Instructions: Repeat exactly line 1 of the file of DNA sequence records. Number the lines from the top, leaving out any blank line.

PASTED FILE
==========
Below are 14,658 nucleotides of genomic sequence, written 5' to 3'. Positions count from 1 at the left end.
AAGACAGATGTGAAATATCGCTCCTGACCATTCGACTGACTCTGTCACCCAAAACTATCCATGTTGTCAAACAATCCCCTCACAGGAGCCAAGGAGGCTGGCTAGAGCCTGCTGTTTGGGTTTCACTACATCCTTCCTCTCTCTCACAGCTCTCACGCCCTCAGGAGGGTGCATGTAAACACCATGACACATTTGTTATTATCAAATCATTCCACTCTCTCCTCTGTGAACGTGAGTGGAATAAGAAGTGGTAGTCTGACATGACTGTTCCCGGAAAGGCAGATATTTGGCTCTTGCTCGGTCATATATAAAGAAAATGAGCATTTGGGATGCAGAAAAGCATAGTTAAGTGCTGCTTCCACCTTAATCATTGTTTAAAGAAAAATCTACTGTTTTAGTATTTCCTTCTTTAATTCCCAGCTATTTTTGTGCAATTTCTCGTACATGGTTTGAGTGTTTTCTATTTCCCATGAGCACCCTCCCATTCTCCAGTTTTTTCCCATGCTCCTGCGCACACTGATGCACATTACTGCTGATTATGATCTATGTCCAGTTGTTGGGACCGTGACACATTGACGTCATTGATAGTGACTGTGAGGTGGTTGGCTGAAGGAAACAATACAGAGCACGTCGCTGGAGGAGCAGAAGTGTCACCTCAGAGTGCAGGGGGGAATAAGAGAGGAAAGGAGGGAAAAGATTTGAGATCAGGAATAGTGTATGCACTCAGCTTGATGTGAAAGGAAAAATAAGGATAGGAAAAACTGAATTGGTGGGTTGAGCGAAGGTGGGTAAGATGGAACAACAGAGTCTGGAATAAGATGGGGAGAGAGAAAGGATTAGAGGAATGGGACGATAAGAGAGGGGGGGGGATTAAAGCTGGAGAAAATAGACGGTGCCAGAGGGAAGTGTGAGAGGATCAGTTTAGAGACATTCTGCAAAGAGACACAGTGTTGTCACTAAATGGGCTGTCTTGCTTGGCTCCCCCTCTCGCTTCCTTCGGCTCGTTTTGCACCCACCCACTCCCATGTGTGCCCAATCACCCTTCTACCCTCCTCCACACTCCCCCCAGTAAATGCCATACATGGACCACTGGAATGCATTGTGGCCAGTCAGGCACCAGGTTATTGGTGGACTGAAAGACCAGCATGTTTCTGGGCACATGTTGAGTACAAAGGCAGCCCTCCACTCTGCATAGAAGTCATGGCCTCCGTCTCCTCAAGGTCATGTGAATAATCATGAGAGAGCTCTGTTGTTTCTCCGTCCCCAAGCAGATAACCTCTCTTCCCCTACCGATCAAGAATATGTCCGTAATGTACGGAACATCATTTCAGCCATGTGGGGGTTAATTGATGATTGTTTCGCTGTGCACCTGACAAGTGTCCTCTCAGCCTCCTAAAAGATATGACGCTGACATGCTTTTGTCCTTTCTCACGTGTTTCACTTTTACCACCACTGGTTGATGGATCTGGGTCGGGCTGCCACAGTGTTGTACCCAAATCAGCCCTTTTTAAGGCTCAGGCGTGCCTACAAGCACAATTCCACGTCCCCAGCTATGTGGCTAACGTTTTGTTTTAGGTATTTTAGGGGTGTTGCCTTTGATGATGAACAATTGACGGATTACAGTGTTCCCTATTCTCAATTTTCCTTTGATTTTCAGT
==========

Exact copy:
Below are 14,658 nucleotides of genomic sequence, written 5' to 3'. Positions count from 1 at the left end.